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New Democratic Platform: Taxpayer Subsidized Non-Productivity
Last week, the non-partisan Congressional Budget Office announced that the Affordable Care Act would likely reduce the number of full-time workers in the United States by the equivalent of 2.3 million.
What's their reasoning? Simply put, the law's taxpayer-subsidies will give workers less of a reason to work. Under Obamacare, Americans who earn up to 400% of the federal poverty level qualify for government-assistance to buy health insurance. Thus, there's a clear incentive for people to keep their work-hours down in order to meet that income qualification.
I was interested to see how the Obama administration and the Democratic Party would respond to the bad news. My assumption was that they would do what they normally do: Outright deny the math or prop up some irrelevant, unrelated number to try and minimize its significance.
After all, we see this routinely in the way Democratic politicians boast of a dropping unemployment rate while shrugging off the staggeringly low labor-force participation rate that made it possible. We see it in the way they brag about reducing the annual deficit by 33% without acknowledging the facts that they first increased it by 200%, and that the sequester-cuts they fought hard against were significantly responsible for the reduction. Don't even get me started on a U.S. national debt that was "irresponsible" and "unpatriotic" six years ago, but is no biggie now that it has been doubled.
I could spend my time writing an entire column on the Democrats' politically-spun fuzzy math on everything from the U.S. budget, to the jobs created by the Keystone pipeline, to the number of Americans losing their doctors and insurance plans under Obamacare... but I won't.
Instead, I'll get back to the CBO's latest report because the response from the administration and the DNC has been pretty extraordinary.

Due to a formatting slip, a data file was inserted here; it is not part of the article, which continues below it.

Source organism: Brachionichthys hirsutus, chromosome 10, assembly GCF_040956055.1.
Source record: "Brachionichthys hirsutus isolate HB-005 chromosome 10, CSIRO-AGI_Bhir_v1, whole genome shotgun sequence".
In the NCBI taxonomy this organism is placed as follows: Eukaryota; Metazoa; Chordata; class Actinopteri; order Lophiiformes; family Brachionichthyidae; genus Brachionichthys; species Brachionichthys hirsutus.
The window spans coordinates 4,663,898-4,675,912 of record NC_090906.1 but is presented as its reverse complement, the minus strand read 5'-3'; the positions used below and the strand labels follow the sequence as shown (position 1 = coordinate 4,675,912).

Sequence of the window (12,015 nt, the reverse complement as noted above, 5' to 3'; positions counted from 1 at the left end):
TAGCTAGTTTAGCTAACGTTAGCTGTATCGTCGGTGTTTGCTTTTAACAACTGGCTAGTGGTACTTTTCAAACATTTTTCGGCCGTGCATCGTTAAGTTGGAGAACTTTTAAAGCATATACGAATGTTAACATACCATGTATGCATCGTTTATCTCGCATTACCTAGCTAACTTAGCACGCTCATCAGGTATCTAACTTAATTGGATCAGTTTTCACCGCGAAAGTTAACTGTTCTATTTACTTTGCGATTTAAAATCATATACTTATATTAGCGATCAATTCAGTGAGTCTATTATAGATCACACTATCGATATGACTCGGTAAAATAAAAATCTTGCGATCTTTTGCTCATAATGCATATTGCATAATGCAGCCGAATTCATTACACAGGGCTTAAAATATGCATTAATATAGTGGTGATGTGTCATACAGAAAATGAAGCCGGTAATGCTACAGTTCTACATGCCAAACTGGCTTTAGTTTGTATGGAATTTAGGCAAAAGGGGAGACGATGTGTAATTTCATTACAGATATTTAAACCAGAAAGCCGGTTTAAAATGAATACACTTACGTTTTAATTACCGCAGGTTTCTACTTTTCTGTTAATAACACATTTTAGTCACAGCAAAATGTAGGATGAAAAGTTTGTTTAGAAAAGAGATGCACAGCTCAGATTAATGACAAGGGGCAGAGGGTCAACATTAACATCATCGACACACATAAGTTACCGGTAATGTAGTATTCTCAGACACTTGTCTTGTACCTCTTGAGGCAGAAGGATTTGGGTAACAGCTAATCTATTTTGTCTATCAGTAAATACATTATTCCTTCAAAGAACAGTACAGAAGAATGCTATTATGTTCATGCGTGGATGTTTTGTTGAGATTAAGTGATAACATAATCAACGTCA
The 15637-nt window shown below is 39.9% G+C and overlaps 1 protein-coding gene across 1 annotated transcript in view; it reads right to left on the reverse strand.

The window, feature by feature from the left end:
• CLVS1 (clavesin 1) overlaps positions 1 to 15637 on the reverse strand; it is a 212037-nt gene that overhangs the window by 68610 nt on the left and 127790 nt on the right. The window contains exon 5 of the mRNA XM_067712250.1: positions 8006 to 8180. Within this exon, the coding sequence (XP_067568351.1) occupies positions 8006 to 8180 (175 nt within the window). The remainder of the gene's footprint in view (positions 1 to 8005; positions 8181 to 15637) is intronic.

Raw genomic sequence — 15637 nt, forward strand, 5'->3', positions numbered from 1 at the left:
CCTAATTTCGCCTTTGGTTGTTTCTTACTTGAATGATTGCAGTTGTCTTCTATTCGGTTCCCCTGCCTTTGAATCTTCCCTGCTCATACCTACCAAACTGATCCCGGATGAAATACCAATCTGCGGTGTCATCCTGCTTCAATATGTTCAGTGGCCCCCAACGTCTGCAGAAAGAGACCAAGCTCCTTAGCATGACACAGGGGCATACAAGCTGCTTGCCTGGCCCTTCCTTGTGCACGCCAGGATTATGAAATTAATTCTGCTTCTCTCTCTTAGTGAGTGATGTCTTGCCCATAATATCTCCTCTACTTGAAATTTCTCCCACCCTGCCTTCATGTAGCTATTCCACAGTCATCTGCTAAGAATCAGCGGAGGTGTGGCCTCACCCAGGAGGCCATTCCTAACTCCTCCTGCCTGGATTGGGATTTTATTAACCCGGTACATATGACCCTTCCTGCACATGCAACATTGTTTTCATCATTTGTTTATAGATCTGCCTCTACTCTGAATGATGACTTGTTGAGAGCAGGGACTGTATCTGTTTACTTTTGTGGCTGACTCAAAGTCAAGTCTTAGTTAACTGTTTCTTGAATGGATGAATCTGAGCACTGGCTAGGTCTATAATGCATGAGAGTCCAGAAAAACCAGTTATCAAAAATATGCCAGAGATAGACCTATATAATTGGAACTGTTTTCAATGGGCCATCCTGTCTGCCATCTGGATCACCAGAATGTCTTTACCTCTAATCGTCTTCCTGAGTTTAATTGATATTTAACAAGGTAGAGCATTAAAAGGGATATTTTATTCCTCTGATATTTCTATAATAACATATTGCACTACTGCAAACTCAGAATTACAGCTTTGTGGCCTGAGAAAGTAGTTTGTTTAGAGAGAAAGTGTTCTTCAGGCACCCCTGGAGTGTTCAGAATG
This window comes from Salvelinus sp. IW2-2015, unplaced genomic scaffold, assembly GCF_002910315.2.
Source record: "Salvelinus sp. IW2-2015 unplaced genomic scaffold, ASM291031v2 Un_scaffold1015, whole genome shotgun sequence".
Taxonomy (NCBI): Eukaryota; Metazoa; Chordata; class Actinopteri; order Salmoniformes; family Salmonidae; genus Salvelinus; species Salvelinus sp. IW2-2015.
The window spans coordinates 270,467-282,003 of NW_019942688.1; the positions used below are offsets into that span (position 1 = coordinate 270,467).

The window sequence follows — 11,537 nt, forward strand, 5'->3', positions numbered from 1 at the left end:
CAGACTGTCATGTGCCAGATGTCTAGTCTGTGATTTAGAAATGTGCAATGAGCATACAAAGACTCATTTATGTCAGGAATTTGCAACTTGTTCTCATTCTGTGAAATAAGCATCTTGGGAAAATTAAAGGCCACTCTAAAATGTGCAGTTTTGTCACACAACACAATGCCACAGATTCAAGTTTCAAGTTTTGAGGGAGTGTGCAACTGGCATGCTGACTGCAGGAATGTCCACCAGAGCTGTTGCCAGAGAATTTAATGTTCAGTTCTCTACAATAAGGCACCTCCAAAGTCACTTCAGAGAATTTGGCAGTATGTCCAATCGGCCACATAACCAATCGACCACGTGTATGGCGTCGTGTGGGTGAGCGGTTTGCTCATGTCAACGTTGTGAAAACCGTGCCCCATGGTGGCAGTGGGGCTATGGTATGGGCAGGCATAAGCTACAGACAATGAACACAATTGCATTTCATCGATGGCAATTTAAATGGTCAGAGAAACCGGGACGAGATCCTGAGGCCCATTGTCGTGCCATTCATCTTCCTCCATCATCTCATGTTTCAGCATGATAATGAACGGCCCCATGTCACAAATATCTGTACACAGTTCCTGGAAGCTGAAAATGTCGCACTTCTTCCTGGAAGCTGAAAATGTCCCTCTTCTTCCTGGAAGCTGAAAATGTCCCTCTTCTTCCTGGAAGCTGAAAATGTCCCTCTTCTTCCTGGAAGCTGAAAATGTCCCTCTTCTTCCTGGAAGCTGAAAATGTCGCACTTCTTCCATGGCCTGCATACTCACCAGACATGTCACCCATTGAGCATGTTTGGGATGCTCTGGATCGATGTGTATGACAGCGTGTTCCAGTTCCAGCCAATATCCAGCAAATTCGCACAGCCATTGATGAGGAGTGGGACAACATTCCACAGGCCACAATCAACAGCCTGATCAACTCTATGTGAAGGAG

They've decided to take the unique route of insisting that in a weak economy, taxpayer-subsidization of non-productivity is actually a good thing. They're actually arguing that Americans who don't like their jobs, and would rather spend their time pursuing other interests, should be able to do so and have other Americans pay for that chosen lifestyle.
House Minority Leader, Nancy Pelosi, responded to the CBO report saying that "this was one of the goals. To give people life, a healthy life, liberty to pursue their happiness. And that liberty is to not be job-locked but to follow their passion."
"People shouldn't have job-lock," Senate Majority Leader, Harry Reid said. "We live in a country where there should be free agency. People can do what they want."
"Opportunity created by affordable, quality health insurance allows families in America to make a decision about how they will work, or if they will work," White House Press Secretary, Jay Carney said.
Democratic Congressman, Keith Ellison said that with people working fewer hours, they'll be able to look at their "work-life balance" and have more "opportunity" to do other things.
What ever happened to the notion that the cure for a job-lock and limited opportunity is a healthy job market? What ever happened to the notion that liberty and people doing what they want come from being independent of government, and not reliant on it? What ever happened to the notion that the American Dream was about succeeding, and not receding?
Listening to our liberal leaders pridefully tout taxpayer-funded non-productivity as a "quality of living" or a "personal freedom" issue, I can't help but conclude that this country has crossed some new threshold in a steady march toward European-style socialism.
For readers who are familiar with my work, you may have noticed that I don't loosely throw around the "socialist" charge like many of my fellow, right-leaning commentators. In fact, I don't believe I've ever accused our president or anyone in the Democratic party of outright embracing socialism, even though the leadership has pulled this country closer to that failed system than we've probably ever been.
At what point, however, can we no longer reject the conclusion that socialism is the unspoken goal of this administration and the modern-day liberal movement in this country? I think it's a fair question to ask.
I would imagine that the answer would come when our liberal leaders finally outright admit that government-entitlements shouldn't only be afforded to those who need help, but also to those who simply don't want to be bothered with the responsibility of having to provide for themselves.
Isn't that exactly what the Democrats I quoted above are saying? If not, please tell me where I'm wrong.